Crested Cranes held by Namibia in COSAFA

first_img Tags: 2018 COSAFA Women’s championshipcrested cranestop Hassifah Nassuna (right) in action against Namibia on Saturday (photo by FUFA media)COSAFA Women’s Championship 2018Namibia 0-0 UgandaWolfson Stadium, Port ElizabethSaturday, 15-09-2018PORT ELIZABETH – The Crested Cranes were held to a goalless draw by Namibia in their second game of the 2018 COSAFA Women’s Championship.Coming off a seven goal thriller victory over Swaziland, Faridah Bulega’s side was expected to take care of a Namibia side that was yet to register a point in the competition but it was not to be the case as the South Africans frustrated them throughout the 90 minutes.After the arrival of six more players a day before the game, Bulega made five changes to the team that started against Swaziland including handing defender Aisha Namukisa and midfielder Shamira Nalujja their national team debuts.Namukisa started in place of Bridget Nabisaalu while Nalujja replaced Riticia Nabbosa who started on the bench.The other changes in the team saw Grace Aluka start at left back with Viola Namuddu who played in the position against Swaziland moving back to her usual right back slot and team captain Tracy Jones Akiror returning to the midfield.16 year old Mutuuzo who had a scintillating performance at the just concluded CECAFA Women’s Championship in Rwanda also returned to the starting lineup replacing Norah Alupo. The other change saw Phiona Nabbumba pave way for towering Shadia Nankya in defence.Despite efforts to secure maximum points, Namibia were resilient enough to deny the Crested Cranes while on the other hand, shot stopper Ruth Aturo made fine saves to register a clean sheet.A point off Namibia means Uganda moved to four points after two games with the final group game against log leaders Zimbabwe slated for Monday.The Crested Cranes IX that Started against Namibia: Ruth Aturo, Viola Namuddu, Grace Aluka,Shadia Nankya,Shamira Nalujja, Tracy Jones Akiror,Lilian Mutuuzo(Norah Alupo),Shamira Nalujja, Resty Nanziri(Phiona Nabbumba),Hasifa Nassuna(Juliet Nalukenge), Zaina NamulemenComments last_img read more

Drinking recommended amount of milk could protect obese children against metabolic syndrome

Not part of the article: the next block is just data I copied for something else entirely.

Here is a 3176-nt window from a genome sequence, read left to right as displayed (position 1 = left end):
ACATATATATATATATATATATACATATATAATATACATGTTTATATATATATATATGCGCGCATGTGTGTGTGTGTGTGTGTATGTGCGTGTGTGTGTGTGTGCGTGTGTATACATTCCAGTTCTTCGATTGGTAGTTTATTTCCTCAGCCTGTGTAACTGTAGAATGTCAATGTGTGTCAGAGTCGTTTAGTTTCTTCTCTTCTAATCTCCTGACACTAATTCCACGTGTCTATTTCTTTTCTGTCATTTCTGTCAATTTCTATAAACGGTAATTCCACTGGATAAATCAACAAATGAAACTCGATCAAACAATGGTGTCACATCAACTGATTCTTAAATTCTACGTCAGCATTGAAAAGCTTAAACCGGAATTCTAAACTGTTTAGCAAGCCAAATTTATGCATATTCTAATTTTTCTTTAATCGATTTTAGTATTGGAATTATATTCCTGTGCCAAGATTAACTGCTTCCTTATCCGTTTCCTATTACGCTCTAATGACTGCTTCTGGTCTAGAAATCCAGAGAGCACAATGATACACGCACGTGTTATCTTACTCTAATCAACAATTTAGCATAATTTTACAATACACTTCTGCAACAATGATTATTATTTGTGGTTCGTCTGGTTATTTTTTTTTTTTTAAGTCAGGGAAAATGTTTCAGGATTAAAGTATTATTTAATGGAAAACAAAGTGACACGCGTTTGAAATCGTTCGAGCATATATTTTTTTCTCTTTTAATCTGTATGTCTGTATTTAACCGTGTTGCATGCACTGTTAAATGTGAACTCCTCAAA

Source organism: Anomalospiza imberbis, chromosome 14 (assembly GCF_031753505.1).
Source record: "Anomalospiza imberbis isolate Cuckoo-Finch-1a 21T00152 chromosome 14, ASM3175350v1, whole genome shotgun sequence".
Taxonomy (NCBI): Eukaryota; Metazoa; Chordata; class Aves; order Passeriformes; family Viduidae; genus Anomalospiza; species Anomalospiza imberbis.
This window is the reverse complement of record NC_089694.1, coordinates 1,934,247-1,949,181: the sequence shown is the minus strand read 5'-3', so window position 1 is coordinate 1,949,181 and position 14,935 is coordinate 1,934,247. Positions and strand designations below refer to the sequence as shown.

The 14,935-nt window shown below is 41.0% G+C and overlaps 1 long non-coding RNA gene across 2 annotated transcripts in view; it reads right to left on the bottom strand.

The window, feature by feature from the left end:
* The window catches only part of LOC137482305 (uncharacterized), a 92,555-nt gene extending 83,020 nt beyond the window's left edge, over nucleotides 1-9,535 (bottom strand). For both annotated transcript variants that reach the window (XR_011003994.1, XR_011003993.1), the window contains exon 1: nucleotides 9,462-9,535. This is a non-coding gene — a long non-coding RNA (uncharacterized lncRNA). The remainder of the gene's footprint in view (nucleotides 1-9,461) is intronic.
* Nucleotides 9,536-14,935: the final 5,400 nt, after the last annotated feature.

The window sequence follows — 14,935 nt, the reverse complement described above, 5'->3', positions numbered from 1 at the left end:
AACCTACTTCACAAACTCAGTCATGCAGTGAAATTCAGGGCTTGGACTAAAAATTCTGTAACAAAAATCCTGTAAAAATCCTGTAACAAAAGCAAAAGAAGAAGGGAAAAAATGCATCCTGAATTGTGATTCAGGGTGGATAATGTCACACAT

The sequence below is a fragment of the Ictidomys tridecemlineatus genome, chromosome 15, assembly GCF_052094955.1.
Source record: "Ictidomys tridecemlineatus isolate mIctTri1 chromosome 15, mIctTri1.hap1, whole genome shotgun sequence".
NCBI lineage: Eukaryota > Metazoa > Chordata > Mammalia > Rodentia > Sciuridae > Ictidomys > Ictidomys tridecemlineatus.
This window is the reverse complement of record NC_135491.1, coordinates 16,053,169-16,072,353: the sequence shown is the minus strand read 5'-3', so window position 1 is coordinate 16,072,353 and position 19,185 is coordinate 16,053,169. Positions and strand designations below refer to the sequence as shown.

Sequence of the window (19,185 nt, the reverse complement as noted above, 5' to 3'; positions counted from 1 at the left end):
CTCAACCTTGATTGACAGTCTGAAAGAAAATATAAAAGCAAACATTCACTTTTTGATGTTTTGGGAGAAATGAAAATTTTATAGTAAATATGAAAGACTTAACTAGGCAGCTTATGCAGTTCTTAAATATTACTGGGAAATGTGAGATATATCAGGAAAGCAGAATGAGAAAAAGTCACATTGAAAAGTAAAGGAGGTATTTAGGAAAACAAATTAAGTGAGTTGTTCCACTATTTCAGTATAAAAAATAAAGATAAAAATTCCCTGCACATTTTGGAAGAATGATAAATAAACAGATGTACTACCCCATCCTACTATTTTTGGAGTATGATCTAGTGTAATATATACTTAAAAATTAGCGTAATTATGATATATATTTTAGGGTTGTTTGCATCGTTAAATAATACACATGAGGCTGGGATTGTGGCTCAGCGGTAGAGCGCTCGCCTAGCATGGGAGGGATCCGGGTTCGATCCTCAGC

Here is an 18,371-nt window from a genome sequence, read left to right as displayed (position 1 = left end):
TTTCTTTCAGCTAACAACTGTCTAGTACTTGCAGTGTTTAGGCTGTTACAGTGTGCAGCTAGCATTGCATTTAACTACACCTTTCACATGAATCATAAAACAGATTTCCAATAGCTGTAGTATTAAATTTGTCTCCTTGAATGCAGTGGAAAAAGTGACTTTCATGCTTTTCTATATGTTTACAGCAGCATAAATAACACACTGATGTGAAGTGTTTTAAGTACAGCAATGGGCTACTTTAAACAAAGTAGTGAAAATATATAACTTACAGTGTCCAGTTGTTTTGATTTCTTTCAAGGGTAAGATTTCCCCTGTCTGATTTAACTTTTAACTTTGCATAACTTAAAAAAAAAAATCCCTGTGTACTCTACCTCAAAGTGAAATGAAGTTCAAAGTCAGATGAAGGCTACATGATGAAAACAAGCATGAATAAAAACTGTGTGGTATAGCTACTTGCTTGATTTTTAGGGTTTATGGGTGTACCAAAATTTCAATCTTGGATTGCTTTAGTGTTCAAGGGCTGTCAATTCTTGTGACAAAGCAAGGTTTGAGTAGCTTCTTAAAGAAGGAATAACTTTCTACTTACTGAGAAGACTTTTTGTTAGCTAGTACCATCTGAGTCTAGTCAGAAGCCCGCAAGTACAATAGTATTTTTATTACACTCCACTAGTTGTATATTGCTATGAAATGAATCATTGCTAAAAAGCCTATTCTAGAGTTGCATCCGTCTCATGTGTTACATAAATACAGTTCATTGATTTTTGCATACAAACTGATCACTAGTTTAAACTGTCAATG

first_imgMay 25 2018Obese children who consume at least two servings of any type of cow’s milk daily are more likely to have lower fasting insulin, indicating better blood sugar control, according to researchers at The University of Texas Health Science Center at Houston (UTHealth).The findings of the study, to be presented at the European Congress on Obesity in Vienna tomorrow (Friday, 25 May), reiterate the importance of milk in the child’s diet despite its declining consumption.”Our findings indicate that obese children who consume at least the daily recommended amount of milk may have more favorable sugar handling and this could help guard against metabolic syndrome,” said Michael Yafi, M.D., the study’s first author and professor of pediatrics at McGovern Medical School at UTHealth. “Worryingly, only one in 10 young people in our study were consuming the recommended amount of milk.”Milk consumption in America has consistently fallen over the past few decades, according to the United States Department of Agriculture, especially among adolescents where it has dropped by nearly half – to less than a cup daily – between 1977 and 2006.”Parents have started to look at milk not as a good thing and they are wary of it. The message to them is not to be scared of milk, or to limit its consumption, and to encourage children of all ages to keep drinking it freely,” said Mona Eissa, M.D., M.P.H., Ph.D., the study’s principal investigator and professor of pediatrics and adolescent medicine at McGovern Medical School at UTHealth.Metabolic syndrome is defined as the presence of at least three of five conditions that increase the risk of diabetes, heart disease, and stroke – high levels of blood sugar or triglycerides, high blood pressure, excess belly fat, and low “good” cholesterol levels. A third of American children and teens are overweight or obese, which is closely linked to the development of metabolic syndrome.Previous studies have shown that milk protects against metabolic syndrome and diabetes in adults, but this is the first to explore these factors among obese children.”The findings that milk has a healthy effect on high insulin level, which may lead to type 2 diabetes, are significant, particularly given the growing prevalence of this condition among children nowadays,” said Eissa, corresponding author.The investigators assessed daily milk intake and its association with fasting levels of insulin – the hormone that stabilizes blood sugar and a biomarker for metabolic syndrome risk – in obese children and adolescents attending a pediatric weight management clinic.Related StoriesNew network for children and youth with special health care needs seeks to improve systems of careNew curriculum to improve soft skills in schools boosts children’s health and behaviorResearchers identify gene mutations linked to leukemia in children with Down’s syndromeThey carried out a retrospective chart review of 353 obese children and adolescents over a two-year period (between December 2008 and December 2010). Information on fasting serum insulin was available for nearly half of the participants at their first visit. The research team also recorded information on daily milk intake, milk types, daily fruit juice and other sugary drinks intake, fasting blood glucose and insulin sensitivity.More than half of the participants, all between the ages of 3 and 18, were male; three quarters were Hispanics; and the average age was 11.3 years.On average only 23 of 171 children reported drinking the daily recommended intake of two to three cups. Girls reported drinking less milk than boys, but no difference in intake was noted by ethnicity.The American Academy of Pediatrics and the 2015 Dietary Guidelines for Americans advise two to three cups of low fat milk (1 percent or 2 percent) a day for children over the age of 2.The study also found that under half (44 percent) of children who reported drinking less than one cup a day had below the upper normal levels of fasting insulin, compared to almost three-quarters (72 percent) of children who reported drinking more than two cups a day.Overall, children who drank less than one cup of milk each day had significantly higher levels of fasting insulin than those who drank at least two cups a day.After adjusting for other aspects that might affect insulin levels, including race, ethnicity, gender, level of physical activity, sugary drinks intake, glucose levels and type of milk based on fat content, the researchers found lower fasting insulin levels among children who drank at least two cups of milk a day. No association was noted between milk intake and blood glucose or lipid levels.”The link between sugary drinks and childhood obesity is well-documented. Vitamin D deficiency has also been connected to this. By contrast, from a preventive perspective, our pilot study suggests that milk intake is not only safe but also may protect against development of metabolic syndrome,” Eissa said. “Yet fewer children are drinking enough, especially with growing concerns over fat content and dairy intolerance. Only a small percentage of children are actually intolerant to milk so parents shouldn’t be afraid of milk or cut back on it.”Eissa said since the sample size was relatively small and includes mostly Hispanic children, future studies should be done to confirm findings.”Nonetheless this still presents reasonable grounds to stick with the recommended daily amount and to make friends again with milk,” Eissa added. Source:https://www.uth.edu/media/story.htm?id=ac98408c-8b45-4e3f-81b6-15ef95eacedalast_img read more